Here, we present the case of a patient diagnosed with resistant AHT, treated with seven different anti-hypertensive drugs, and with a registry of 24-hour BP measurements >140/90mm Hg. Due to the inability to reach target BP levels, radiofrequency ablation RSDN was administered.




Our patient was a 55-year-old male who sought care for the first time in our AHT and vascular risk unit due to poor control of BP levels in March 2010. Relevant family history included: mother on renal replacement therapy due to chronic renal failure of unknown origin, and known AHT in the patient that was first observed incidentally in a routine medical examination and had been followed by primary care since 2002. The patient was a smoker until February 2010, but reported that he did not ingest major quantities of salt, alcoholic beverages, or other substances or drugs that could interfere with BP or anti-hypertensive medications. An initial physical examination revealed a BP of 190/110 mm Hg, and a mean BP over 24 hours (ABPM) of 169/109mm Hg, with a non-dipper profile.10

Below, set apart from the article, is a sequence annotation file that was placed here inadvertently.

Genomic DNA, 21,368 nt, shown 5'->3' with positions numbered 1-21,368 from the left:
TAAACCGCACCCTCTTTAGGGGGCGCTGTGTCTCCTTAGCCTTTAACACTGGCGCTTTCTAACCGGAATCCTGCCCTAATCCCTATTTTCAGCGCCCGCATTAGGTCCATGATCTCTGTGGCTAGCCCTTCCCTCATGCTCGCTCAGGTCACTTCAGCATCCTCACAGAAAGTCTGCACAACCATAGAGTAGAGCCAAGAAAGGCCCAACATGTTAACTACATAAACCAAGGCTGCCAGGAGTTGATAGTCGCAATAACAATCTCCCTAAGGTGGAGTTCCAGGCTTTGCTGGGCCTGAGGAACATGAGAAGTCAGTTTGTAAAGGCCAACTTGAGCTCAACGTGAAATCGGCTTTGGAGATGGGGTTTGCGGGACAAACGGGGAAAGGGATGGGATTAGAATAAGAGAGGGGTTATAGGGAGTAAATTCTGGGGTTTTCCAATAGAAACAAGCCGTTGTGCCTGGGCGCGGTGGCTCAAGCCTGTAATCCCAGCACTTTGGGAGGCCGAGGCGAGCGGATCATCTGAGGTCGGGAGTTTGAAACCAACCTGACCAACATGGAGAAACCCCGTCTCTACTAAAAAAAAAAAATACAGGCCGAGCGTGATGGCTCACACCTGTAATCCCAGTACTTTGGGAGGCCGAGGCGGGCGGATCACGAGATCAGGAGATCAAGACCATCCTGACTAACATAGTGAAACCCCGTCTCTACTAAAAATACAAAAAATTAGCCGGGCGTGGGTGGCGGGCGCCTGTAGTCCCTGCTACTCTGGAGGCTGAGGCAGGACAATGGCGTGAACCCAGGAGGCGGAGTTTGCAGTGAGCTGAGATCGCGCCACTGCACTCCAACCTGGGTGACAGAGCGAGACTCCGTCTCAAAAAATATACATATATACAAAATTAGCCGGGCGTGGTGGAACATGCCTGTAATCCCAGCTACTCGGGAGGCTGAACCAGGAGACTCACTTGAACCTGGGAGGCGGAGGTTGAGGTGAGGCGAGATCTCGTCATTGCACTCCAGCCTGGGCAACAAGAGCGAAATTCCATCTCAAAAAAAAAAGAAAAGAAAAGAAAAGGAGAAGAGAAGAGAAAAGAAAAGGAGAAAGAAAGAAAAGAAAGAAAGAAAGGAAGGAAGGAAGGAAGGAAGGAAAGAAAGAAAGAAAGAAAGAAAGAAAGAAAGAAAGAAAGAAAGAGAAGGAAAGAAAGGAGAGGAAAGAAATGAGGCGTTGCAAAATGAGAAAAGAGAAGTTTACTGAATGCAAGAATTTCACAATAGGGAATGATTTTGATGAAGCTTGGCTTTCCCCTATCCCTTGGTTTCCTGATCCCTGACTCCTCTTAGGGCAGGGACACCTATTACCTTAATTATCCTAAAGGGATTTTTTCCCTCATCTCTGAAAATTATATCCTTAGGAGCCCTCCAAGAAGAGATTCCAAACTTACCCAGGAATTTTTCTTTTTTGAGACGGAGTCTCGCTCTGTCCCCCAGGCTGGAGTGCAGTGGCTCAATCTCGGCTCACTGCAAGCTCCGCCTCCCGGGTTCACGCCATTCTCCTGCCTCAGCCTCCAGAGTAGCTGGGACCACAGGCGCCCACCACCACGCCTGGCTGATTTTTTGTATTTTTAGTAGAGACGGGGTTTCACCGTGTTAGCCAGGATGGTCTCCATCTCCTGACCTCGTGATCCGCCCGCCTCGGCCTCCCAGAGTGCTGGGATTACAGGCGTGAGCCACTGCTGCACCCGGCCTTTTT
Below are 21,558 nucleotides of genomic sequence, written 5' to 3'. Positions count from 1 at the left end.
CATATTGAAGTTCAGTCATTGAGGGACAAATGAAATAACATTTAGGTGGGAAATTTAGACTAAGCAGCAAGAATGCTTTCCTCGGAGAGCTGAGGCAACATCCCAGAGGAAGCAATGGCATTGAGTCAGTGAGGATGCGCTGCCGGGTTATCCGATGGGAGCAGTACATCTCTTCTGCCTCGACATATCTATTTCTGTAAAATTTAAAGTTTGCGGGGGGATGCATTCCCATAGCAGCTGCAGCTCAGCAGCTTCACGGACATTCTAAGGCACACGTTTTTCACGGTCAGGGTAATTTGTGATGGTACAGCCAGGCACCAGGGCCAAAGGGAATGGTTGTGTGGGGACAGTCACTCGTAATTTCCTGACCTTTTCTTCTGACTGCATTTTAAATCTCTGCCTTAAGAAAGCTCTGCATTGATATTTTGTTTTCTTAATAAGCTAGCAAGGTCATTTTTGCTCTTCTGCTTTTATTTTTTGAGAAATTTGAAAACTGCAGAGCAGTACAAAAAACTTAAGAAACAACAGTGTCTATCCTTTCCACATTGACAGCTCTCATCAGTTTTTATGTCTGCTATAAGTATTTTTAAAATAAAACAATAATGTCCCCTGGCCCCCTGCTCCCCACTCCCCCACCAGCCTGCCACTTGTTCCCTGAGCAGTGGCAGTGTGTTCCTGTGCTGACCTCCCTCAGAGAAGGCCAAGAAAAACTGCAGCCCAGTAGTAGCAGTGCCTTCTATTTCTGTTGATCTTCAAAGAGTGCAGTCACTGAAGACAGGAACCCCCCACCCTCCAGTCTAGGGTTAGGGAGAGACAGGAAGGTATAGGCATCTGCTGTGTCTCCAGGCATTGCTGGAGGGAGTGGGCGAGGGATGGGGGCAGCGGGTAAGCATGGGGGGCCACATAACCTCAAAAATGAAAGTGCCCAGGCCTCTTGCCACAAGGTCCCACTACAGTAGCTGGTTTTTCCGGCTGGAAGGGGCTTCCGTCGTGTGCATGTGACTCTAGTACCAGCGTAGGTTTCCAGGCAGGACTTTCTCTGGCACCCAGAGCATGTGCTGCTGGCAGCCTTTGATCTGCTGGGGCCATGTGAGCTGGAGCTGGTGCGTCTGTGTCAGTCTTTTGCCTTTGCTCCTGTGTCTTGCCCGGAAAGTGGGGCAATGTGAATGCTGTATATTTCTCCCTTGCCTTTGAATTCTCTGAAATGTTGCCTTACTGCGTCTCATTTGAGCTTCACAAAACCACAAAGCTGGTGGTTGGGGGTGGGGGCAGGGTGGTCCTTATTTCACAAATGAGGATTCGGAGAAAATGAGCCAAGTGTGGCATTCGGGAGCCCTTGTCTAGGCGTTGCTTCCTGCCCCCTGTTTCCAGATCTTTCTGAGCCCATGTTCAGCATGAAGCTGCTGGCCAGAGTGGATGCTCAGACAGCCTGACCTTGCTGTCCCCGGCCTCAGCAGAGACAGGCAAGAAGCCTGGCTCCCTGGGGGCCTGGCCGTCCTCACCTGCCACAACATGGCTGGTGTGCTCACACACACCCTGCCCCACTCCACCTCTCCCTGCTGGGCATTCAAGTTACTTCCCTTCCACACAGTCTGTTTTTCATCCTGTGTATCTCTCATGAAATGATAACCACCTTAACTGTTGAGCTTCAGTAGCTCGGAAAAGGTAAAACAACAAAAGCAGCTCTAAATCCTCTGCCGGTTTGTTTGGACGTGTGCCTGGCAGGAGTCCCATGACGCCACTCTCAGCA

Complementary tests revealed: haematocrit: 39.6%; haemoglobin: 13.1g/dl; glycaemia: 102mg/dl; creatinine: 0.9mg/dl; uric acid: 5.9mg/dl; total cholesterol: 149mg/dl; triglycerides: 250mg/dl; HDL cholesterol: 23mg/dl; LDL cholesterol: 104mg/dl; sodium: 146mmol/l; and potassium: 4.1mmol/l. Urinary sediments were normal, with microalbuminuria at 42mg/24 hours, and no toxic substances present. Other laboratory results included: thyrotropin-releasing hormone (TRS): 1.43mIU/ml; plasma renin activity (PRA): 0.26ng/ml/min; aldosterone: 264pg/ml; and catecholamine levels within normal range. A renal Doppler-ultrasound was normal, and an electrocardiogram revealed sinus rhythm with signs of left ventricular hypertrophy.

Since the PRA/aldosterone ratio was >100, we started treatment with spironolactone, which was not very effective. Two months later (June 2010), the patient required the prescription of 5 anti-hypertensive drugs, despite which the treatment objectives were still not reached. As such, he was hospitalised for the control of BP, and to evaluate compliance with treatment and the possibility of secondary causes. After an exhaustive evaluation that included new measurements of specific hormone levels, with catheterisation of the renal arteries and scintigraphy with metaiodobenzylguanidine (MIBG) and I-cholesterol, secondary causes were ruled out.